Anna Funder’s book All That I Am, about a small group of artists and writers fighting fascism in the second world war. It’s intense. Also Flesh Wounds by Richard Glover, an Australian journalist. This is his memoir. It’s very revealing and also very funny. I admire a man who can write personal detail unflinchingly. I believe a lot of men think they’re too important to do that, that the domestic and the familial is women’s realm and we should be left to it. Those men need to be given lots of the housework to do, have their pocket money taken away, and stick to a 5pm curfew until they shape up. (Removing self from soap box now.)
If you could have a coffee date with an author or famous person from the past or present, who would it be and what would you ask them?
I’d have an afternoon coffee date with Henry from Audrey Nifenegger’s book The Time Traveller’s Wife. I’d ask him how his day has been. And I’d most definitely sleep with him.
What is the most surprising thing you’ve learned about yourself through writing?
That I’ll do pretty much anything to make my writing and my book sell.
Do you journal write or keep a personal diary? Has this helped with your published writings? If so, how?
When I began writing Apple Island Wife, it was as a blog. That really helped pull the book together because I had this huge bank of material – 135 posts. It had to be rewritten because the voices for blog and book are very different. That was a very long exercise which required a bit of discipline and determination. You’re in it for the long haul as a writer. Since then I’ve made sure I keep notes, some in notebooks, and sometimes for the next book I just collect info that’s relevant and shove it into a file in Word, with a well key-worded file name.
What is the most amusing, crazy or inspiring thing that has ever happened to you?
I met the man who is said to be the world’s sixth best chef last year. I interviewed him for eleven minutes for a newspaper article. He looked a bit scary during the research phase – he’s a serious, Brazilian ju-jitsu master. He turned out to be insanely genial, generous and completely absent of ego. I was completely smitten and loved the piece I wrote. The bloody editor who had commissioned it then never got back to me so it remained unpublished. So I put it on my blog recently. Shooting Star: Alex Atala Does Tasmania.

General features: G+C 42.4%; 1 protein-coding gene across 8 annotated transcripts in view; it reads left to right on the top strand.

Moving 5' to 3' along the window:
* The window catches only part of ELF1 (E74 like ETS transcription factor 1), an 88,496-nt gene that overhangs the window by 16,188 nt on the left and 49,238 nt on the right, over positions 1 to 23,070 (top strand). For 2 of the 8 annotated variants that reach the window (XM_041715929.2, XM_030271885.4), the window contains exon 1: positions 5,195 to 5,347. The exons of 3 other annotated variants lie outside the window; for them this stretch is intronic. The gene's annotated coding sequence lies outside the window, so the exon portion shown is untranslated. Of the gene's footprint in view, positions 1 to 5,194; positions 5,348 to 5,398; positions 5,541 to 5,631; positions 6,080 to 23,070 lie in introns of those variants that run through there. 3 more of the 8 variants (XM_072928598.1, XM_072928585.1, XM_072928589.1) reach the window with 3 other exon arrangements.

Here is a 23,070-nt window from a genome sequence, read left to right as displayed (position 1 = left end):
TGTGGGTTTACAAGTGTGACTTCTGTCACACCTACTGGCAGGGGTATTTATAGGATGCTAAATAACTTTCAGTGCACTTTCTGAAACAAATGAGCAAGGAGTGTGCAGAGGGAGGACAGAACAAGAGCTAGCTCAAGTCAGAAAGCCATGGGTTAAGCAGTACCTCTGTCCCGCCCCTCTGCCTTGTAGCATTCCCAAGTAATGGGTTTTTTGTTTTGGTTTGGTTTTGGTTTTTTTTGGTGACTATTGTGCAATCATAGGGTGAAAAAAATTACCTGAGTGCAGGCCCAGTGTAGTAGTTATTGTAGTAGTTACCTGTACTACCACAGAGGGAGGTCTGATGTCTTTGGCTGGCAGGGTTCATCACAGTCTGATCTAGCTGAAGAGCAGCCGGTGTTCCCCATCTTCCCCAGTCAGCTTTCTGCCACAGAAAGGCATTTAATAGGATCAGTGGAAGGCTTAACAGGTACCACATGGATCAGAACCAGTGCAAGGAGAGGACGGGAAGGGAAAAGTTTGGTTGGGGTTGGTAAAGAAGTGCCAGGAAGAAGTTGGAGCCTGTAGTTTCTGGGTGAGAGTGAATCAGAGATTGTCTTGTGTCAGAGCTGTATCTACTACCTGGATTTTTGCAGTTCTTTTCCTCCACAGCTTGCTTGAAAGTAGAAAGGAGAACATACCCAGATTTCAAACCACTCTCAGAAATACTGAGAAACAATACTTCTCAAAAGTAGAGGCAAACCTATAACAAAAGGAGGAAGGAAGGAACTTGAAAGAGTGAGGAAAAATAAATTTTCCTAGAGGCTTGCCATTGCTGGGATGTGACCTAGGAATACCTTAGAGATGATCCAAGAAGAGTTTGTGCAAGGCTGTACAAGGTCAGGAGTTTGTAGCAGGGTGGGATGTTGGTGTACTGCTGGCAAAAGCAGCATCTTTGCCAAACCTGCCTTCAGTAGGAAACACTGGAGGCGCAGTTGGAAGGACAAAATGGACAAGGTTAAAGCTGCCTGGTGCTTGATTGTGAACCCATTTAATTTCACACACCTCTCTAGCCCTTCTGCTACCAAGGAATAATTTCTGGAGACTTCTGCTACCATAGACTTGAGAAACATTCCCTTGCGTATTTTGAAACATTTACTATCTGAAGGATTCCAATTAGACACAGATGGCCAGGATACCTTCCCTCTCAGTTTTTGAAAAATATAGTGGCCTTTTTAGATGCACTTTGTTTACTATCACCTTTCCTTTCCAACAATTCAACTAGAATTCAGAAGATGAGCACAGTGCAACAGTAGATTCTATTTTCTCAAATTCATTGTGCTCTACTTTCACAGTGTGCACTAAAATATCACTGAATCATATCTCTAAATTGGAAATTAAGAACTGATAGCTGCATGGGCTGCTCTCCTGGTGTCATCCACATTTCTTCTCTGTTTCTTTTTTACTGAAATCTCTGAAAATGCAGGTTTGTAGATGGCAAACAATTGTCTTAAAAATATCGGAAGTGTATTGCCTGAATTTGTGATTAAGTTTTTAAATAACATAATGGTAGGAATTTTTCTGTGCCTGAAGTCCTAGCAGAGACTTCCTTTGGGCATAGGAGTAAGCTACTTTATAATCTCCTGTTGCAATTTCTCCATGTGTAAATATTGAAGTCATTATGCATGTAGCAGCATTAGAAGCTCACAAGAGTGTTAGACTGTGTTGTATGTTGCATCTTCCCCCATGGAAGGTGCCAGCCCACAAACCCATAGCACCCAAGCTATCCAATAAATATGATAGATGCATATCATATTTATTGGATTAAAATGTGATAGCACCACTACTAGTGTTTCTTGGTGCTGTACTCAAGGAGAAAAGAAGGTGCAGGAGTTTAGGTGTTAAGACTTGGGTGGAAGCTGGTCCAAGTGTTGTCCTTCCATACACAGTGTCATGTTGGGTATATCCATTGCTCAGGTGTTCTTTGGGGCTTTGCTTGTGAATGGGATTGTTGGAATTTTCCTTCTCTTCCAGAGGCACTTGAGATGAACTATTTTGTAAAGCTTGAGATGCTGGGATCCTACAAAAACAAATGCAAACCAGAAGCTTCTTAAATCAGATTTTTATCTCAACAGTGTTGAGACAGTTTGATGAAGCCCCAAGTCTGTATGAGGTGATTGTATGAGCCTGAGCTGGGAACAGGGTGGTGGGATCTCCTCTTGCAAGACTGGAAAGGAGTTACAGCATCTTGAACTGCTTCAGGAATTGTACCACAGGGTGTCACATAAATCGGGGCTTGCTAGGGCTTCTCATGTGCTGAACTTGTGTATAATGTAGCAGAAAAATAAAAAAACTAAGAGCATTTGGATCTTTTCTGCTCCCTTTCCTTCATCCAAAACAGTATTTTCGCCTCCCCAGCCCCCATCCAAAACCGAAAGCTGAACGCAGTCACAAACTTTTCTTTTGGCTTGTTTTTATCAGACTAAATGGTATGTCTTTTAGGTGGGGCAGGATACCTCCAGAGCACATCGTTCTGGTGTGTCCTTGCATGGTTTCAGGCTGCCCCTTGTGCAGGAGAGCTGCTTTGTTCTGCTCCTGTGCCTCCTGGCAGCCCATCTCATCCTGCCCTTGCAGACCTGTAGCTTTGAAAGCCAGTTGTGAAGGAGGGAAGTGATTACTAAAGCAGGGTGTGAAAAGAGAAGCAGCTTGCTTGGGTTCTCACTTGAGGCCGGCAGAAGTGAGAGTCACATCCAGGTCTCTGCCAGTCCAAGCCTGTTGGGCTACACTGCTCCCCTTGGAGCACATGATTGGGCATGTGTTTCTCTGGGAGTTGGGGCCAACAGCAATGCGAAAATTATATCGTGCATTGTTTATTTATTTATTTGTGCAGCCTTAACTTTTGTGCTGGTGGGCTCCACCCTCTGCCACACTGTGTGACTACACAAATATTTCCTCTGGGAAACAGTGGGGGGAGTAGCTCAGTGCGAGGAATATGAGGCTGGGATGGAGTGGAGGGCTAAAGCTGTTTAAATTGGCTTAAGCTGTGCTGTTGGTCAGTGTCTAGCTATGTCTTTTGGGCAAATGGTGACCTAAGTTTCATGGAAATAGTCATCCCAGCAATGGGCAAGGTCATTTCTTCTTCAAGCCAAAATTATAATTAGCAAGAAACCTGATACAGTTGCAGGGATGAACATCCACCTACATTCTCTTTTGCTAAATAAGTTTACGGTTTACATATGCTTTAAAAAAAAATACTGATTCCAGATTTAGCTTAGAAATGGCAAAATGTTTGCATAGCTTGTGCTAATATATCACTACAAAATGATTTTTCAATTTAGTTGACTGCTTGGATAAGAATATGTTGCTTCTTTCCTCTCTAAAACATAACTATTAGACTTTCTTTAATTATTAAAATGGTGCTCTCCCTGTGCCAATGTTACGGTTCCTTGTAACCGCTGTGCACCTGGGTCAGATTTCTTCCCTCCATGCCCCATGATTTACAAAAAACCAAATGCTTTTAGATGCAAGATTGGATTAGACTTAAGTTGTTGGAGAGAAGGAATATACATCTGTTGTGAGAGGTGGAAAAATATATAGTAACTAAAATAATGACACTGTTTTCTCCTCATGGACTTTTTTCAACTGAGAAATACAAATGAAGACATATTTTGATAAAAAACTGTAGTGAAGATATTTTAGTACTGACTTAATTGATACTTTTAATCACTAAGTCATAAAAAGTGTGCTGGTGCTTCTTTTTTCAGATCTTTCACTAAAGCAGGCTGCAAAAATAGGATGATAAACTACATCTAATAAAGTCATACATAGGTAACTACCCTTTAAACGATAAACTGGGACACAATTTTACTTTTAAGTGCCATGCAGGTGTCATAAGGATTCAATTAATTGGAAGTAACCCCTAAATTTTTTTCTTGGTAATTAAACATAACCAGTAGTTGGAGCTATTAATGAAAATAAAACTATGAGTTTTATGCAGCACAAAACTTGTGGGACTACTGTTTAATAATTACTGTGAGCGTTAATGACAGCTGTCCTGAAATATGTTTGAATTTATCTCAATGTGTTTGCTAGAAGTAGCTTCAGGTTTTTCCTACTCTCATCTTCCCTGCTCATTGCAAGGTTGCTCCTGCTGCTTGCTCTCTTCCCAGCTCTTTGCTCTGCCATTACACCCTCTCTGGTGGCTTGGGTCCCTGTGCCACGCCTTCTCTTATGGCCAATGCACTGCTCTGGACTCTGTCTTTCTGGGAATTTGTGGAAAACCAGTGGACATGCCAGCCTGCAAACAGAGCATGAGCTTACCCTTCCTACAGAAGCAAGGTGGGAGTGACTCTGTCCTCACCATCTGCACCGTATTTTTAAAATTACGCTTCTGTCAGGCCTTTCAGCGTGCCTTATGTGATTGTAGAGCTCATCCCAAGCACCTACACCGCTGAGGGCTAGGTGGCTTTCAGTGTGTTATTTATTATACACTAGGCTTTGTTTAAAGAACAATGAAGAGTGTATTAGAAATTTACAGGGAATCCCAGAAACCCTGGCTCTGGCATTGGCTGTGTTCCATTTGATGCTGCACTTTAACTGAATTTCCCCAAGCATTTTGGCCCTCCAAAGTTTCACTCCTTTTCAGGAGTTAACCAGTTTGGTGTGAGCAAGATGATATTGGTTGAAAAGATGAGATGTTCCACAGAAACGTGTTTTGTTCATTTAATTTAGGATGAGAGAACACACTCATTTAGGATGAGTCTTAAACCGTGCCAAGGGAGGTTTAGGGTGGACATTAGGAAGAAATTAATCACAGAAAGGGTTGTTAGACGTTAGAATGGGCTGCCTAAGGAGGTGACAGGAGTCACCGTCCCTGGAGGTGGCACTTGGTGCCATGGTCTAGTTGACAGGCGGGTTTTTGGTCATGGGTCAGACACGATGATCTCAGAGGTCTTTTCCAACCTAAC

You are about to speak publicly to a group and read from your latest book. What song do you listen to before speaking? Or, what do you do to prepare yourself?
I always have a water bottle with drops of Rescue Remedy in it. That stuff is magic.
What do you miss about being a kid?
Nothing! My life gets infinitely better as I get older, know more and am prepared to sweat the small stuff less.
What’s the last movie you watched and why did you choose to watch it?
I watched Four Weddings and a Funeral the other day, for the umpteenth time. It’s brilliantly written. The dialogue is tight, it has fantastic running gags, and great characters. So clever the way Hugh ends up saying ‘I do’ – that’s very neat narrative making. I like the swearing too. And it was the first movie that depicted a gay couple respectfully. So much to like, and it never fails to amuse.
Which of your personality traits has been most useful and why?
I’ve got quite strong willpower. Every so often I mess up and offend somebody,usually by saying something unguarded. I used to agonise and beat myself up and spend hours in deep self-recrimination. Now I just think this is me and I’ve got to like myself anyway, live with myself, forgive myself and get on. People forget things, and they get over things, and maybe they needed telling. Nobody is perfect, and this is what’s meant by that saying. As I’ve gotten older, I’ve come to hold the view that there’s not much time left. It certainly keeps you on a straight path to what you really want to wring from life!!
Thank you for joining us on MTA Fiona. It was interesting to learn more about you and your book! – Camilla
Where to find the book:
US Amazon: https://amzn.to/2N9fqmJ
UK Amazon: https://amzn.to/2UMBynH
UA Amazon: https://amzn.to/2UItt3A
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And if it feels the thing to do and you are inspired to do so, I would be deeply grateful if you’d like to “Buy Me a Coffee” … Camilla – Host of Meeting the Authors …